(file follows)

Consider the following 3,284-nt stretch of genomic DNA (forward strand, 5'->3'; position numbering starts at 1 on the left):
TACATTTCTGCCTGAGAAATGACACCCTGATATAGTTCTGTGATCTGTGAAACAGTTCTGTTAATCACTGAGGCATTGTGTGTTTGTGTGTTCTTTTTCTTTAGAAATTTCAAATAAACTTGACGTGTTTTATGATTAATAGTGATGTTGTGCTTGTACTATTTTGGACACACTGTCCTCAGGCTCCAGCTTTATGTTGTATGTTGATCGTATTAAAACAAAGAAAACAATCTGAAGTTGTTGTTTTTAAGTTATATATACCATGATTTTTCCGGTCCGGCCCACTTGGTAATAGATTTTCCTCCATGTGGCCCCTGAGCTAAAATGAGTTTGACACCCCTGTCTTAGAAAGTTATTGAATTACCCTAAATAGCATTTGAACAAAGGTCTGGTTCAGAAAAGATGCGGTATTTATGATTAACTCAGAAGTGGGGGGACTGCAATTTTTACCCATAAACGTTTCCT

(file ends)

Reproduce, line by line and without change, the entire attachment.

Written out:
Consider the following 3,284-nt stretch of genomic DNA (forward strand, 5'->3'; position numbering starts at 1 on the left):
TACATTTCTGCCTGAGAAATGACACCCTGATATAGTTCTGTGATCTGTGAAACAGTTCTGTTAATCACTGAGGCATTGTGTGTTTGTGTGTTCTTTTTCTTTAGAAATTTCAAATAAACTTGACGTGTTTTATGATTAATAGTGATGTTGTGCTTGTACTATTTTGGACACACTGTCCTCAGGCTCCAGCTTTATGTTGTATGTTGATCGTATTAAAACAAAGAAAACAATCTGAAGTTGTTGTTTTTAAGTTATATATACCATGATTTTTCCGGTCCGGCCCACTTGGTAATAGATTTTCCTCCATGTGGCCCCTGAGCTAAAATGAGTTTGACACCCCTGTCTTAGAAAGTTATTGAATTACCCTAAATAGCATTTGAACAAAGGTCTGGTTCAGAAAAGATGCGGTATTTATGATTAACTCAGAAGTGGGGGGACTGCAATTTTTACCCATAAACGTTTCCT